Airman Tyko, Where’s Your Name Tag?

May 20, 2007 at 9:17 pm (Life & Death)

In September 1965, the war in Viet Nam was escalating at an alarming pace. I received an invitation from Sam for a pre-induction physical. Within three months, the chances were I’d be marching off in khaki with a future in fodderdom. This thrilled me not. By than I was tokin’ along to Bob Dylan and Phil Ochs. All I knew about the military at that time came from watching Sgt. Bilko, listening to radio personality Jean Sheppard wax nostalgic about Lt. Cherry and reading books such as “The Manchurian Candidate,” “Catch 22,” and “Soldier in the Rain.” The Air Force recruiting Sarge had moving lips [an indication that he was lying] spewed and promises of technical training. Tech School gave me training to input data in an already obsolete computer.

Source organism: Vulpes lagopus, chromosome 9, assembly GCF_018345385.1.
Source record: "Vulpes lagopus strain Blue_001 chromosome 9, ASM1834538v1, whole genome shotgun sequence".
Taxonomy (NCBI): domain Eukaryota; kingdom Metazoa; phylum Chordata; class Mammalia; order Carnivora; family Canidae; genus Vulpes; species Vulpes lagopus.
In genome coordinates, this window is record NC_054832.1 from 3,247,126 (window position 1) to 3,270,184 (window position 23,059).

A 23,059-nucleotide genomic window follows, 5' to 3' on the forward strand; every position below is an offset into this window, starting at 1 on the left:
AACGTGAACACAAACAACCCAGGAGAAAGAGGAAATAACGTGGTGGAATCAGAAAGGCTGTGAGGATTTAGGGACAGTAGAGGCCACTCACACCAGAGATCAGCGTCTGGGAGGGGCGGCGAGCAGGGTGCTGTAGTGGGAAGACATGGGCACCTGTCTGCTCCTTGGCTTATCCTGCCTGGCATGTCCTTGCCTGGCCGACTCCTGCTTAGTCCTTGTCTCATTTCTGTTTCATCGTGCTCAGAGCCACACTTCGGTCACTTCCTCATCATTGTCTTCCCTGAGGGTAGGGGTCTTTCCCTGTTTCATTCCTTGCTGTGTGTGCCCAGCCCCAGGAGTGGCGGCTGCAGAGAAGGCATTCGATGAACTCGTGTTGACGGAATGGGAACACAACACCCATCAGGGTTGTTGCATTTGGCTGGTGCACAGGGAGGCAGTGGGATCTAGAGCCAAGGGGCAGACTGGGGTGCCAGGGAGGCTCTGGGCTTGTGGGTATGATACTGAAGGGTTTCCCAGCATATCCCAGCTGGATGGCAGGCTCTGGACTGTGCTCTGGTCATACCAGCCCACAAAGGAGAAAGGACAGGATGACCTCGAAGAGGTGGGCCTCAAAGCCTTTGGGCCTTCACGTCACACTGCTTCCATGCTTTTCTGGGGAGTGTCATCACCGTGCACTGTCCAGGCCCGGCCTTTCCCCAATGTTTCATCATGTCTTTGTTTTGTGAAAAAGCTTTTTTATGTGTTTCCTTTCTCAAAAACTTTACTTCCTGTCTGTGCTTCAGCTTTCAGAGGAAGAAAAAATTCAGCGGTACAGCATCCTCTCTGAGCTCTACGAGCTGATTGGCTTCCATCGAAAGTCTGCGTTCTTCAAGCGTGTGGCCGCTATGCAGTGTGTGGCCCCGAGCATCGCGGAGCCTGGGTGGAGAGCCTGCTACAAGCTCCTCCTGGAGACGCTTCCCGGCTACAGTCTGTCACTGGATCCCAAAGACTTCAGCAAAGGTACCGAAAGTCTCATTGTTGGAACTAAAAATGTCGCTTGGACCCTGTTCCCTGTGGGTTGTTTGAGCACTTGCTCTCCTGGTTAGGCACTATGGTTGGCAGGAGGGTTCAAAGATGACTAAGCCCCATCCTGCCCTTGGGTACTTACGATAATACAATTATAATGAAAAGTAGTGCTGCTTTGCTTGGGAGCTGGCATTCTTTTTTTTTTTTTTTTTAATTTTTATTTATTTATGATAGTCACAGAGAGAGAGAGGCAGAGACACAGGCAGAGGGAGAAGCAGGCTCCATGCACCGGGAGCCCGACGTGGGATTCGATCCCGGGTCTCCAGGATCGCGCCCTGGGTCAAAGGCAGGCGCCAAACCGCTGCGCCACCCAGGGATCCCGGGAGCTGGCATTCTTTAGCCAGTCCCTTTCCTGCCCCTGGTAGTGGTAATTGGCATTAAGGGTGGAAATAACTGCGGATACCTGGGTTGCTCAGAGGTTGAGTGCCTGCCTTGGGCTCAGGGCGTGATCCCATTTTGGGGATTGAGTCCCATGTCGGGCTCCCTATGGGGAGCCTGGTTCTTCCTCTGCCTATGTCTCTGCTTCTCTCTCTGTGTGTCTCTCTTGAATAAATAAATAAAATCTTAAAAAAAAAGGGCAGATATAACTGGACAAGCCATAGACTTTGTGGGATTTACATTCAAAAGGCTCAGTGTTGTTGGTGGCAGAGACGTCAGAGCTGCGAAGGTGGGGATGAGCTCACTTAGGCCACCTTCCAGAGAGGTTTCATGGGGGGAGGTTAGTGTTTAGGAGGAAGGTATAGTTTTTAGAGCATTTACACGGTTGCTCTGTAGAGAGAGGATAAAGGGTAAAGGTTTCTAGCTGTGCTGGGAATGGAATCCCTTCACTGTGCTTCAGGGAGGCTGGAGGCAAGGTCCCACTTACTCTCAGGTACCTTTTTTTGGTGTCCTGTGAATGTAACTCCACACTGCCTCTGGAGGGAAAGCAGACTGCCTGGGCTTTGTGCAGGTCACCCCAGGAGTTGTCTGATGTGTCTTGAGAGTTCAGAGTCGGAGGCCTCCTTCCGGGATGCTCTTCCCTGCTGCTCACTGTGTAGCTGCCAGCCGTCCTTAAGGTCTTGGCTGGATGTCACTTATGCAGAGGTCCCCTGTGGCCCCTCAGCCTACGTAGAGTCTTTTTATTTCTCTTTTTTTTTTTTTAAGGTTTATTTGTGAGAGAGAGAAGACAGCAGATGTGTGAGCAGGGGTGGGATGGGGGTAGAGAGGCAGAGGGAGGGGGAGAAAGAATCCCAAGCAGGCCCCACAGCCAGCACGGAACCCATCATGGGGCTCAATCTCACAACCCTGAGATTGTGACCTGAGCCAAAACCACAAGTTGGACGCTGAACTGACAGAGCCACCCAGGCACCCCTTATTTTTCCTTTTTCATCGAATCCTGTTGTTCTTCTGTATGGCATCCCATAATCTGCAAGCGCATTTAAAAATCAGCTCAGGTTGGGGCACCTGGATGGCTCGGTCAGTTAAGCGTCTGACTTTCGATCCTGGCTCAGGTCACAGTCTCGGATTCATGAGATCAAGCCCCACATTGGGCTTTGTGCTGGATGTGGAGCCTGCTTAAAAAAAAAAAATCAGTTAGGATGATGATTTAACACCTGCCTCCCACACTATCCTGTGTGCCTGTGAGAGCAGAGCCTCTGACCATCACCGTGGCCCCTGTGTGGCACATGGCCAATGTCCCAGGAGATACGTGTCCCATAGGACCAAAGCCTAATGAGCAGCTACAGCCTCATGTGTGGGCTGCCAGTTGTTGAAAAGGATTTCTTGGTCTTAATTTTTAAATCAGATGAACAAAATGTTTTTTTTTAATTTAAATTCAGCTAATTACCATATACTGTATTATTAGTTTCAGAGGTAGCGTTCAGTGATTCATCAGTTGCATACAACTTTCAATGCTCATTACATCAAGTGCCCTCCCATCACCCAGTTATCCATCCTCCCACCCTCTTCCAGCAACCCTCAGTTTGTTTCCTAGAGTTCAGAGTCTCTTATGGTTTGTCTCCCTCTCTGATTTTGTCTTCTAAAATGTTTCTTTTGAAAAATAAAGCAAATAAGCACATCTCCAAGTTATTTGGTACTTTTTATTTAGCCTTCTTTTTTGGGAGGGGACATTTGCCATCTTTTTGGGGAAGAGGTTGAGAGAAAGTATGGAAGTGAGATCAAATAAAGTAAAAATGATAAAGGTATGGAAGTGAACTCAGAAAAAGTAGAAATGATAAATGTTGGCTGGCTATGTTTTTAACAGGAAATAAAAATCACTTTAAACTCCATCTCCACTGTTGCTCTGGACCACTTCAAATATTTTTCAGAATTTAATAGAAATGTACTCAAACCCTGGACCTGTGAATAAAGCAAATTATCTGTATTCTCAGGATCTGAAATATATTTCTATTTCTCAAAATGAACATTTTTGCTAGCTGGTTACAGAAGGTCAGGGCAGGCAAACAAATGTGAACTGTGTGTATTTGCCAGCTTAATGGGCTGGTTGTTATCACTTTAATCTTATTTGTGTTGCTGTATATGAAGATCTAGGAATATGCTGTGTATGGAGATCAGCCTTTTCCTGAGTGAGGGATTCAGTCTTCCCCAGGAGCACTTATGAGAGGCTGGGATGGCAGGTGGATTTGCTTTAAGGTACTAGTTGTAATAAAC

Almost every working day during the nearly three years I spent at Travis Air Force Base, my Capy-tan, Robert L. Woods, would ask me about the whereabouts of my name tag. “Back in the barracks, sir,” is the way I’d normally answer. His pasty face would turn red as he spewed his nonsense [to me] about conformity. One day, in a premeditated attempt to stroke him out, I told him that it was my wish to go incognito from then on and that, for security purposes, I wanted to be addressed by my serial number, not my name.

He told me that day that because of my attitude he wouldn’t recommend me for overseas service. I had to spend the rest of my “Air Force career” in California. I asked that he reconsider and not put me in the “briar patch.”

He just wouldn’t relent.

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